B.K. v. McKay
B.K. v. McKay is a class action suit brought by Children’s Rights and the Arizona Center for Law in the Public Interest on behalf of children in the custody of Arizona’s foster-care system, claiming that the state’s mismanagement of foster care services exposed plaintiffs to a substantial risk of harm. The class was certified on September 30, 2017, and Defendants appealed class certification. Juvenile Law Center, joined by twenty other advocacy organizations, filed an amicus brief in the U.S. Court of Appeals for the Ninth Circuit opposing Defendants’ effort to reverse the order certifying the class of children in B.K. and overturn the Ninth Circuit’s prior decision in Parsons v. Ryan.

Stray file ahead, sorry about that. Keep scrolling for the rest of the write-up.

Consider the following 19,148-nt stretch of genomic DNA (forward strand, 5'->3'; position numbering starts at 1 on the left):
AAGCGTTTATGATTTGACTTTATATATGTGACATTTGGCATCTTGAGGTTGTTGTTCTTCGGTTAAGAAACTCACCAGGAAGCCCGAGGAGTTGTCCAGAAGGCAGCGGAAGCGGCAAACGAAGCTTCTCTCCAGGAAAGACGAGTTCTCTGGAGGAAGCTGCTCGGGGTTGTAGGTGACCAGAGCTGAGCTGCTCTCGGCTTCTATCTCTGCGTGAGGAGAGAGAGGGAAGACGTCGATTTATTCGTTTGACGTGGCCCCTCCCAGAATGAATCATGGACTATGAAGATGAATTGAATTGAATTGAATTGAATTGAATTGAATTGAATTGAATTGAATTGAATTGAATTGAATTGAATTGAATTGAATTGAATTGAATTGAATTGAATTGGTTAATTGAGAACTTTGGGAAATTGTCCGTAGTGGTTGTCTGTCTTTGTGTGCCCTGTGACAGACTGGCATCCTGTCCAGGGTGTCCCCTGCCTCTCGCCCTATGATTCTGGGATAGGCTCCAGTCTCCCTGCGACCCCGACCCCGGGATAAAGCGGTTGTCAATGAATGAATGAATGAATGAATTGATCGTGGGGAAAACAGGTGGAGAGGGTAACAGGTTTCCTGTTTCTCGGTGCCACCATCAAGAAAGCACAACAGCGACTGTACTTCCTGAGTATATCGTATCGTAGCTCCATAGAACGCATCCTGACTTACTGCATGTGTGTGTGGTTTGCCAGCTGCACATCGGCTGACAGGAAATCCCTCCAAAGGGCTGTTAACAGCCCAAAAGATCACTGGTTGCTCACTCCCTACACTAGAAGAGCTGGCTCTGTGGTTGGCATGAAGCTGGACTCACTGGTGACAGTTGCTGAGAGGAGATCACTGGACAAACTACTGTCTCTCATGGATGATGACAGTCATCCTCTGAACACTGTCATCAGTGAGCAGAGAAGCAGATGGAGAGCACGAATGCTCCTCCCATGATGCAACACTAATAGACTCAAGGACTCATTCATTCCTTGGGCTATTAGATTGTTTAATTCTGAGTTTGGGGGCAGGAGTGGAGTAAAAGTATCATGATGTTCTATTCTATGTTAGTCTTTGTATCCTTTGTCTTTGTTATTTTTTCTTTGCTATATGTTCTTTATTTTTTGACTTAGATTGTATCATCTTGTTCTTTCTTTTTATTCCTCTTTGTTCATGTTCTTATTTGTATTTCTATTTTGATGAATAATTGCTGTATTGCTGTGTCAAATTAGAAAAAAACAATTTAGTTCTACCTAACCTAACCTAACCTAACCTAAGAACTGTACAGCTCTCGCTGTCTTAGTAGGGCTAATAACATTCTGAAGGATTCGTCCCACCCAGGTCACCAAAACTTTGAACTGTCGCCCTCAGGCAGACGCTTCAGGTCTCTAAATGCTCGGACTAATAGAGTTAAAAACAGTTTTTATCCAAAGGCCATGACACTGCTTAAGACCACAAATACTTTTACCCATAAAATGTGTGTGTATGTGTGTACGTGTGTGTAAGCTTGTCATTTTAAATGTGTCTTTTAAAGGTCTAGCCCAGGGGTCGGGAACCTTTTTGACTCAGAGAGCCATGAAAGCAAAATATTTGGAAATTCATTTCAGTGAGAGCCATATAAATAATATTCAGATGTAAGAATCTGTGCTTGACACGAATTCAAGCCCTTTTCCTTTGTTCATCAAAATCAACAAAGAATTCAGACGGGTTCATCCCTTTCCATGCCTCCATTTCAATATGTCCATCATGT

Our brief argues that overruling Parsons and decertifying the class in B.K. would have a serious, adverse effect on class action impact litigation, and that it would have an especially negative impact on access to the courts and appropriate relief for system-involved children who are subjected to constitutional wrongs. We argue that the Supreme Court’s decision in Wal-Mart v. Dukes does not foreclose class certification when class members are exposed to the same harmful conduct or policy. Our brief highlights the barriers faced by youth who are system involved to achieving a remedy in individual actions, emphasizing that Defendants’ interpretation of Wal-Mart v. Dukes would leave children in state custody, as well as other vulnerable populations, without any meaningful remedy for constitutional wrongs.